When the Smoke Clears

Monday, 29 October 2007 01:47

When The Smoke Clears

Written by Daryl K. Hall


February 1, 1988, a relatively quiet Monday morning, marked the beginning of the second semester of classes at Ferguson Middle School.

Overcast skies and cool temperatures surrounded the three campus buildings known as the West Building, East Building, and the Annex.

Between 8:30 a.m. and 9:30 a.m., the office noticed some difficulty with the intercom system. Calls between office and classrooms were difficult and “call in” lights came on without intent. Custodians were notified and asked to check into the problem. About 9:45 a.m., two students from our A/V Lab, located in the West Building, came into the office indicating that they smelled smoke in the hallway. An Assistant Principal immediately left his office and headed to the West Building. At 9:50 a.m., the bell rang for students to be dismissed to their third hour class. A teacher in the hallway opposite the A/V room saw smoke in the ceiling around a fluorescent light fixture. As her students came into class, she noticed the amount of smoke was increasing. She, unsuccessfully, attempted to call the office. Realizing that the intercom was out of order and smoke was increasing, she began telling students to calmly exit the building. The Assistant Principal on the scene attempted to notify the office of the smoke as did several teachers. At approximately 9:55 a.m., the room-to-room intercom system was completely inoperable. Again, alerted to the situation by students sent by teachers, the secretary made an “all call” announcement asking students to exit the West Building immediately.

At this time, the “all call” system of the intercom was still functional. Responding to the first teacher who noticed smoke and the “all call” students and teachers exited the building as quietly and calmly as possible. All students were out of the building by 9:57 a.m. thanks to efficient teacher-to-teacher communication. At 9:58 a.m. the secretary placed a call to the Ferguson Fire Department and notified the Superintendent’s Office of the fire. The fireman arrived on the scene at approximately 10:03 a.m.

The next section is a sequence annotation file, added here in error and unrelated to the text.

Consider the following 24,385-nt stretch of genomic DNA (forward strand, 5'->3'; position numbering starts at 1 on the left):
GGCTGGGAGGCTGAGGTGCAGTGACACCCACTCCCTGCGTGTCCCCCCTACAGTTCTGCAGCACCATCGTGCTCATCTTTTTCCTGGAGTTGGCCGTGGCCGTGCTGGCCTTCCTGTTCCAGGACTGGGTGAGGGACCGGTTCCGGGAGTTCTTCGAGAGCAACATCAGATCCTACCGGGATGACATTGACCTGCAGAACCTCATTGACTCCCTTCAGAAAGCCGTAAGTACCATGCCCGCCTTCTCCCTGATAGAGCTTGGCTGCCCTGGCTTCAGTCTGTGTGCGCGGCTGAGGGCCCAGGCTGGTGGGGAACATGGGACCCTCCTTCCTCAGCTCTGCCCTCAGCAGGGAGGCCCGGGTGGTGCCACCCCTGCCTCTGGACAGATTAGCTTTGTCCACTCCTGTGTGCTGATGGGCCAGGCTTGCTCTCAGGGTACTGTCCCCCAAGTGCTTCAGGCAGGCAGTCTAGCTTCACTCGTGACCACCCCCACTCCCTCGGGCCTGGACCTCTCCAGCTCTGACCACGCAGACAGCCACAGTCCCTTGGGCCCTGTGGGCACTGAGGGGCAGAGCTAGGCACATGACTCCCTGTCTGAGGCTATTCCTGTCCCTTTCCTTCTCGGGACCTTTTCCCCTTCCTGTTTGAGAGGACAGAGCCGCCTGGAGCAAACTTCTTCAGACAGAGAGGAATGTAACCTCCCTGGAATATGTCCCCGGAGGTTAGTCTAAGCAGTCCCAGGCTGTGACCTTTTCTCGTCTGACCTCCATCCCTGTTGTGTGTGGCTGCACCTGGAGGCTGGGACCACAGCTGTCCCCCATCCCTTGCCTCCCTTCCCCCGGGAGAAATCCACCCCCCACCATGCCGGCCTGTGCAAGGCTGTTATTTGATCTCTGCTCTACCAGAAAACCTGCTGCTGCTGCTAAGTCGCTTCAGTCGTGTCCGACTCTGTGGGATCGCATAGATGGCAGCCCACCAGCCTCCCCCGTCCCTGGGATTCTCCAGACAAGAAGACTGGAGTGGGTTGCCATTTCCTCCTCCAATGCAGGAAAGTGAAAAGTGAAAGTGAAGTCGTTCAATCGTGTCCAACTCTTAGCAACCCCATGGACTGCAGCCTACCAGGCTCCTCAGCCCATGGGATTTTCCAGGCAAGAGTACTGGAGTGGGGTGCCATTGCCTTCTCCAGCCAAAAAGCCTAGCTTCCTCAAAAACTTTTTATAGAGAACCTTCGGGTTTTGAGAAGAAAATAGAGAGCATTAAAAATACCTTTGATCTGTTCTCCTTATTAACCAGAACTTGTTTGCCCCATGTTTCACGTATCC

While the smoke continued to increase, all students from the West Building were directed to move into the East Building gymnasium. One administrator and the Fire Chief went through the West Building checking rest rooms and all classrooms to make sure that no students remained. At approximately 10:08 a.m. the halls of the West Building were smoke-filled and all students had been safely evacuated into the East Building gym. From 10:10 a.m. to 11:05 a.m. the fireman tore holes in the attic and roof and walked the halls trying to locate the source of the fire. Their attempts were unsuccessful. At approximately 11:10 a.m., the heat had grown to such an enormous temperature in the attic that the entire roof exploded into flames. Numerous fire trucks, news media vans, and interested community members assembled to view the eigtht alarm blaze.

Even before busses were called to dismiss school, many of the bus drivers (who had completed their routes and were on their way home) heard the news announcements regarding the fire at Ferguson Middle School. Realizing the need for transportation, enough drivers returned to the bus depot to help transport students home. By 11:30 a.m. busses had arrived and all students left Ferguson Middle School not knowing when they would return. From 11:30 a.m., teachers, parents and students from the community stood in amazement watching the tremendous devastation occurring to a beloved school. A seventh grader perched himself on his bicycle seat and looked sadly at the smoking debris. “At first everybody joked around - “oh boy, no school,” he said. “But deep down inside, I think they felt something. I went home and cried.” People lingered trying to absorb the loss personally and to the community. The loss was personal, since many of those present represented second or third generations who have attended Ferguson Middle School.

Watching the building burn, I imagined one crisis after another developing. What do we do first? How do I regain order? What questions will the media want to know and how will I answer? How will we continue this school year? How can I keep the staff together? As I watched the roof crumble in blackened debris, I could also see the spirits of teachers and other staff tumble and fall. Perhaps an opportunity to make a positive impact existed somewhere in this nightmarish event. Communications appeared to be the probable key to success or failure during this tragedy.

We were trained in what to do in a fire situation if we were occupying the building. We knew how to get out of the building. We didn't think about the devastating aftermath. The success of the recovery was due to the unselfish participation of students, parents and the community. A contingency plan would have reduced our anguish considerably and helped direct the efforts of everyone.

Written by Daryl K. Hall, Principal, Ferguson-Florissant School District.

This article adapted from Vol. 2, No. 4, p. 34.